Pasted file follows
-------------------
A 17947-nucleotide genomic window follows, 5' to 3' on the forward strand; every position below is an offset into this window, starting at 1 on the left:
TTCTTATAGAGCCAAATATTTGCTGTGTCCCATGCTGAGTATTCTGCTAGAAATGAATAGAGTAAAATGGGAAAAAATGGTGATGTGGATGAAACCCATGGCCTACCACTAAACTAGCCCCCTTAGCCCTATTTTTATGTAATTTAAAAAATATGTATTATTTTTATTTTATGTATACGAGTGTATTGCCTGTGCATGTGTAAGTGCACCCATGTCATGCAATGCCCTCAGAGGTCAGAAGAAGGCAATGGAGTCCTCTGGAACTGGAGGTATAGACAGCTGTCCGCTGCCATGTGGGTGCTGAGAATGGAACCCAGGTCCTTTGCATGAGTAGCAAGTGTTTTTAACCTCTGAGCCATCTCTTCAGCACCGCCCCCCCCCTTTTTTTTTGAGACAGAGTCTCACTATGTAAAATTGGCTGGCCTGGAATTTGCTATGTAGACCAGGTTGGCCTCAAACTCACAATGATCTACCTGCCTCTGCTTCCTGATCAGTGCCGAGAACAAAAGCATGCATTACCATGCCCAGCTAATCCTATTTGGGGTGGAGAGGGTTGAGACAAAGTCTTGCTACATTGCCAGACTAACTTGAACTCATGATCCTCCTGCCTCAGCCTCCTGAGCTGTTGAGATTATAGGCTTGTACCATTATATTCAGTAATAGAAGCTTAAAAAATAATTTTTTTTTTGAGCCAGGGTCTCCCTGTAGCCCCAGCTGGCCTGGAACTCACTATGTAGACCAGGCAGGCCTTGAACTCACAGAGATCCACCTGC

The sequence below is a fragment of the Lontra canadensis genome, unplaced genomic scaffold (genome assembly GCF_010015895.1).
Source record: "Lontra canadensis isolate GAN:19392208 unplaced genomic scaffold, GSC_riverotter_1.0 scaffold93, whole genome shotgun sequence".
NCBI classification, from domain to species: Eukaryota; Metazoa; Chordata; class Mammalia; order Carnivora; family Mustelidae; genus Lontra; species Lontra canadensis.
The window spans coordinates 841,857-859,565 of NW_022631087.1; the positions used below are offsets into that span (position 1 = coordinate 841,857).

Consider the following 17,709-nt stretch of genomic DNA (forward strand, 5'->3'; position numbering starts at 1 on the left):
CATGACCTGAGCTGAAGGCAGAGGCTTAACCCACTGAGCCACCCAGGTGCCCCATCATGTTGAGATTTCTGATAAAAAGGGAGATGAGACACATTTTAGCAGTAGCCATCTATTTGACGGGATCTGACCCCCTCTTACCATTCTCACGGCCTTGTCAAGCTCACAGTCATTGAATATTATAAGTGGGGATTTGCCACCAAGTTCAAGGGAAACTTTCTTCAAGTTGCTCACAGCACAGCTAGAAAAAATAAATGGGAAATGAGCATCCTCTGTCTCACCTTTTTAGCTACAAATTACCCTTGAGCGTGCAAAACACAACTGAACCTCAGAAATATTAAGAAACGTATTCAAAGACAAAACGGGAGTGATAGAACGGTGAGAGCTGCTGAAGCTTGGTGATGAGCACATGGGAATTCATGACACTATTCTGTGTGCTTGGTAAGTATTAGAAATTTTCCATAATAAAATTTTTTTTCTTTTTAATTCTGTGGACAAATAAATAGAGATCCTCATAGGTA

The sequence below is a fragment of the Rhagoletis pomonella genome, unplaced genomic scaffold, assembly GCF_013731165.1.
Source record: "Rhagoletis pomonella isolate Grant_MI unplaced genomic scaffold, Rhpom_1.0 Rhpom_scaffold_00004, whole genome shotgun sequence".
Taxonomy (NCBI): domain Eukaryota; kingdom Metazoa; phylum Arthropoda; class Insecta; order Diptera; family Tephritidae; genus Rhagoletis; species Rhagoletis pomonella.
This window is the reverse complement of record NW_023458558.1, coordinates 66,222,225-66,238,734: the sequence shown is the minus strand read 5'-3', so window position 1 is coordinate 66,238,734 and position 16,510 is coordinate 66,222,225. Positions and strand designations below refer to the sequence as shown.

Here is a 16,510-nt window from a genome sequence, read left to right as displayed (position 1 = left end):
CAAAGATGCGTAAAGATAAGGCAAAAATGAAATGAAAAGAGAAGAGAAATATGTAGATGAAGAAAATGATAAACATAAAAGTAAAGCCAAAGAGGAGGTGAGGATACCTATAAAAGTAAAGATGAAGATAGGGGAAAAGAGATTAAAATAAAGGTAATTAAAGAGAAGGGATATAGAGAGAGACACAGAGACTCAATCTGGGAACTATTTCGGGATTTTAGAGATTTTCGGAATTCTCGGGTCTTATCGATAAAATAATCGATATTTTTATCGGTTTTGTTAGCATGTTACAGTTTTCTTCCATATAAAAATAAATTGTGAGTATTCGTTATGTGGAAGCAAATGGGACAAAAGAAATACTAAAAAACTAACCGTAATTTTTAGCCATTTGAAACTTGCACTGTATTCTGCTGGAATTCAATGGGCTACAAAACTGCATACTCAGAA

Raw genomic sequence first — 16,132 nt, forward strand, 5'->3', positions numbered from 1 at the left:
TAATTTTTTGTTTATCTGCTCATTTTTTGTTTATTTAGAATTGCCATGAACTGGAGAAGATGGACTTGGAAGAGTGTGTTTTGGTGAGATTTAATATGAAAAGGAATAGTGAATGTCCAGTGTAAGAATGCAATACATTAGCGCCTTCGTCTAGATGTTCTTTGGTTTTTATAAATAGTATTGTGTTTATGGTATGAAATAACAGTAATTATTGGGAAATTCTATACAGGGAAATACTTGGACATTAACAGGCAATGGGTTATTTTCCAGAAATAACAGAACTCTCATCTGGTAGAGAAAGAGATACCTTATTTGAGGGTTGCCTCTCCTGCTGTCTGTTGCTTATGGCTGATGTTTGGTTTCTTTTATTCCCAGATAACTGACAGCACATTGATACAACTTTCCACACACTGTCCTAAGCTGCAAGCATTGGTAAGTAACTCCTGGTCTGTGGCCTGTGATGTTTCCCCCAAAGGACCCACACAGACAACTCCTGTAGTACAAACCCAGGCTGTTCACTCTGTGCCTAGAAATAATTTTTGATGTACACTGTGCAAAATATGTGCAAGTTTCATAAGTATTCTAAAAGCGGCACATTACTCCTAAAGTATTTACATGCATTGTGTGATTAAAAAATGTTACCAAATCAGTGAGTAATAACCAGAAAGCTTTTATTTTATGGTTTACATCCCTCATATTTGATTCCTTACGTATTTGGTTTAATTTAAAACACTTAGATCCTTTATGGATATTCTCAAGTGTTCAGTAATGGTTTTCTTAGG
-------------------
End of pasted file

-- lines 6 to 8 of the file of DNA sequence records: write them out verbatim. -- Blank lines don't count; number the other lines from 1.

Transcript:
The window spans coordinates 841,857-859,565 of NW_022631087.1; the positions used below are offsets into that span (position 1 = coordinate 841,857).

Consider the following 17,709-nt stretch of genomic DNA (forward strand, 5'->3'; position numbering starts at 1 on the left):
CATGACCTGAGCTGAAGGCAGAGGCTTAACCCACTGAGCCACCCAGGTGCCCCATCATGTTGAGATTTCTGATAAAAAGGGAGATGAGACACATTTTAGCAGTAGCCATCTATTTGACGGGATCTGACCCCCTCTTACCATTCTCACGGCCTTGTCAAGCTCACAGTCATTGAATATTATAAGTGGGGATTTGCCACCAAGTTCAAGGGAAACTTTCTTCAAGTTGCTCACAGCACAGCTAGAAAAAATAAATGGGAAATGAGCATCCTCTGTCTCACCTTTTTAGCTACAAATTACCCTTGAGCGTGCAAAACACAACTGAACCTCAGAAATATTAAGAAACGTATTCAAAGACAAAACGGGAGTGATAGAACGGTGAGAGCTGCTGAAGCTTGGTGATGAGCACATGGGAATTCATGACACTATTCTGTGTGCTTGGTAAGTATTAGAAATTTTCCATAATAAAATTTTTTTTCTTTTTAATTCTGTGGACAAATAAATAGAGATCCTCATAGGTA